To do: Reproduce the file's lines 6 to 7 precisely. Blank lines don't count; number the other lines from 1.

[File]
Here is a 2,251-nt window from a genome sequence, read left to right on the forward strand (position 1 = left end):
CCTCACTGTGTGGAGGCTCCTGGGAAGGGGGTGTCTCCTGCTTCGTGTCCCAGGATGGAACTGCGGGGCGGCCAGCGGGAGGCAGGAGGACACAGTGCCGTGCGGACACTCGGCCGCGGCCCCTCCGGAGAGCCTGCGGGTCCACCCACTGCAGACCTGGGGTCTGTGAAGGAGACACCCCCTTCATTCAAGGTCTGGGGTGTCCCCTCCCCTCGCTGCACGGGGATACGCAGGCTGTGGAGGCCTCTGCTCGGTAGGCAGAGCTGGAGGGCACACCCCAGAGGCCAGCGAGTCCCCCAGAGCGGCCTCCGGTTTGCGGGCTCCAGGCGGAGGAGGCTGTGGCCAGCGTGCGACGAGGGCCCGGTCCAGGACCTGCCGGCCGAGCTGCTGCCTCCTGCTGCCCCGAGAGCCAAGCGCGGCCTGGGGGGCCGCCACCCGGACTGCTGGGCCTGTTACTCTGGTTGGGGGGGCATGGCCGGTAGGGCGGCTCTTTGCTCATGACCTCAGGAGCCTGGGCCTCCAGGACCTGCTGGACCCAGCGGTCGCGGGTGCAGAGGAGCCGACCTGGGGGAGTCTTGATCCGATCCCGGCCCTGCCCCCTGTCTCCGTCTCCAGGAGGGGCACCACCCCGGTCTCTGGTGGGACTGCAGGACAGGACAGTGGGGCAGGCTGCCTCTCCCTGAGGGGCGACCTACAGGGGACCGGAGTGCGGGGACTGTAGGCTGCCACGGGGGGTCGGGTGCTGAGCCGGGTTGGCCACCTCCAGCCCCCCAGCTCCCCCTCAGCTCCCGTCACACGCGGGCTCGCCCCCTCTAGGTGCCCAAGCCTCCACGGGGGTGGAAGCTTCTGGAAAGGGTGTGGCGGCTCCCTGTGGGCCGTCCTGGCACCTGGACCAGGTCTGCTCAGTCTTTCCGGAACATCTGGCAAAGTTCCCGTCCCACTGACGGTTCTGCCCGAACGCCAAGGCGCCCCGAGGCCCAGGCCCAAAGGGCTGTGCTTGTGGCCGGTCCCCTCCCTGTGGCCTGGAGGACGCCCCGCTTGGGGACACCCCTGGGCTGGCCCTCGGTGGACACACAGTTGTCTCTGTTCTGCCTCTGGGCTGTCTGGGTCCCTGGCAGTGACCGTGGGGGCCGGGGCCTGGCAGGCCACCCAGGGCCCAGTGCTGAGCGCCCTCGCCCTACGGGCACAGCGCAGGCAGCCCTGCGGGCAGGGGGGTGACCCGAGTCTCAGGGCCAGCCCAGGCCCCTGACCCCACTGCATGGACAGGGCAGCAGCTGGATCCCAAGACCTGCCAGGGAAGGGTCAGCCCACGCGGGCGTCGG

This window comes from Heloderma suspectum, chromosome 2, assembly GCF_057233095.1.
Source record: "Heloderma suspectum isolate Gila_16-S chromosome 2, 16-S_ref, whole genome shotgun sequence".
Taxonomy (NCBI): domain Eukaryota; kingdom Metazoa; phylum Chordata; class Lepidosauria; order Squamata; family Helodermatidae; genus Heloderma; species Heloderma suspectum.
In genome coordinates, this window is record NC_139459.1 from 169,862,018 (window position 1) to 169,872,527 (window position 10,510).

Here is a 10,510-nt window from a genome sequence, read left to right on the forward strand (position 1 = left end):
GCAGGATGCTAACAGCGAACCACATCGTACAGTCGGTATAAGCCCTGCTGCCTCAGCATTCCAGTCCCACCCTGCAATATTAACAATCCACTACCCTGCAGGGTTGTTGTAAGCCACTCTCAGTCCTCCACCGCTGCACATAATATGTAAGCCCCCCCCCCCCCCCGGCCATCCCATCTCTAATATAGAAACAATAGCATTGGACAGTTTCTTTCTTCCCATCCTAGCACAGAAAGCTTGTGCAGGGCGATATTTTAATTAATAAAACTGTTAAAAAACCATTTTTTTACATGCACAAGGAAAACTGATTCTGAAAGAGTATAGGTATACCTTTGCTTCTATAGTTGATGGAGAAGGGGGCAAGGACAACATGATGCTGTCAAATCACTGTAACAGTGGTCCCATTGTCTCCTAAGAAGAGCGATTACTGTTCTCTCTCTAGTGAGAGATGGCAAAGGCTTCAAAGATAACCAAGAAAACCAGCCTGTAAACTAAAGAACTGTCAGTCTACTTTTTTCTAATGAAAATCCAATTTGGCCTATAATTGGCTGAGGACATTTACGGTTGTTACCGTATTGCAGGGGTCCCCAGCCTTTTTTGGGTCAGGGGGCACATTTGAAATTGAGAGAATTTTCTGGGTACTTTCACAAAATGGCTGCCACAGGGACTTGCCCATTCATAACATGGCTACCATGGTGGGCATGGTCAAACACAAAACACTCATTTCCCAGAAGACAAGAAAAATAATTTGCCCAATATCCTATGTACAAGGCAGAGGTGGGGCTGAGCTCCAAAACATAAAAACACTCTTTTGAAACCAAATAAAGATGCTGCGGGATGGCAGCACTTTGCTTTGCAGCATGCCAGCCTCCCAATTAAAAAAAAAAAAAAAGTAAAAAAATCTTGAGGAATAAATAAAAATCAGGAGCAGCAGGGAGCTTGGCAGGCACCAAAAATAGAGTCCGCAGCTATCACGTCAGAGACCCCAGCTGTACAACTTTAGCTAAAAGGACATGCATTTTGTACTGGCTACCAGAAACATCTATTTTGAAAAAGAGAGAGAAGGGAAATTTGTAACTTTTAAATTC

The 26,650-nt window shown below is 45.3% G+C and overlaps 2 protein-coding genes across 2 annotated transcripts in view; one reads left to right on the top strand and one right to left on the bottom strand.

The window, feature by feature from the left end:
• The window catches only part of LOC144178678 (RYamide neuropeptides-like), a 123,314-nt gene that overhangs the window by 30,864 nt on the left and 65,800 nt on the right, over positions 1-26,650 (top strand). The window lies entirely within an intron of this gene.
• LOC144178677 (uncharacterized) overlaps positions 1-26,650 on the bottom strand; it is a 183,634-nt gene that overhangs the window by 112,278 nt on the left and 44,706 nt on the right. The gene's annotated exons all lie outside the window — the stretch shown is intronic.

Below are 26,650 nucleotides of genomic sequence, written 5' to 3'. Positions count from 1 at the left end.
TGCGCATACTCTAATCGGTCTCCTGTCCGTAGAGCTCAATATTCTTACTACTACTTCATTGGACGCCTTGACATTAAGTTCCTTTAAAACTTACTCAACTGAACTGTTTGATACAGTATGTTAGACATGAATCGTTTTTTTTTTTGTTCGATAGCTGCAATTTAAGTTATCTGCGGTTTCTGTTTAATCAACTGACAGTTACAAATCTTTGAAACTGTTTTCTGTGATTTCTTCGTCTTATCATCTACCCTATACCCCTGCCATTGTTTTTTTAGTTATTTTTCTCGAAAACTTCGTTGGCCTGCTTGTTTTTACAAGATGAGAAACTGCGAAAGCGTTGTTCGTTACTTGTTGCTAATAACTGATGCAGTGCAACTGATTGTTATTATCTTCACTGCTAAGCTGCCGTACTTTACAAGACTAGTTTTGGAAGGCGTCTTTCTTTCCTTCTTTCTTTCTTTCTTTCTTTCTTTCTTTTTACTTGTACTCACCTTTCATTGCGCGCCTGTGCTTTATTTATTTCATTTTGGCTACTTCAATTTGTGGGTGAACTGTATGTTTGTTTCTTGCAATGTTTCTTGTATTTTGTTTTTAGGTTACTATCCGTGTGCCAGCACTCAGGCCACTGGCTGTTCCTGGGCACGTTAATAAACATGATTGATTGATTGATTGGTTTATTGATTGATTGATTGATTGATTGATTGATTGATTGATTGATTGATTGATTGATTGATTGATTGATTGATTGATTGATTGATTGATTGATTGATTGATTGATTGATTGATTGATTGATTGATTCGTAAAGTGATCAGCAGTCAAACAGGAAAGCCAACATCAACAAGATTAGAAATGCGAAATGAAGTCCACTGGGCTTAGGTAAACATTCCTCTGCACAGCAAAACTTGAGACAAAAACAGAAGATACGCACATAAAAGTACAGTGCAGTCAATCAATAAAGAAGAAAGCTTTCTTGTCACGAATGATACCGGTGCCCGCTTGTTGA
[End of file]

In genome coordinates, this window is record NC_139459.1 from 169,862,018 (window position 1) to 169,872,527 (window position 10,510).

Here is a 10,510-nt window from a genome sequence, read left to right on the forward strand (position 1 = left end):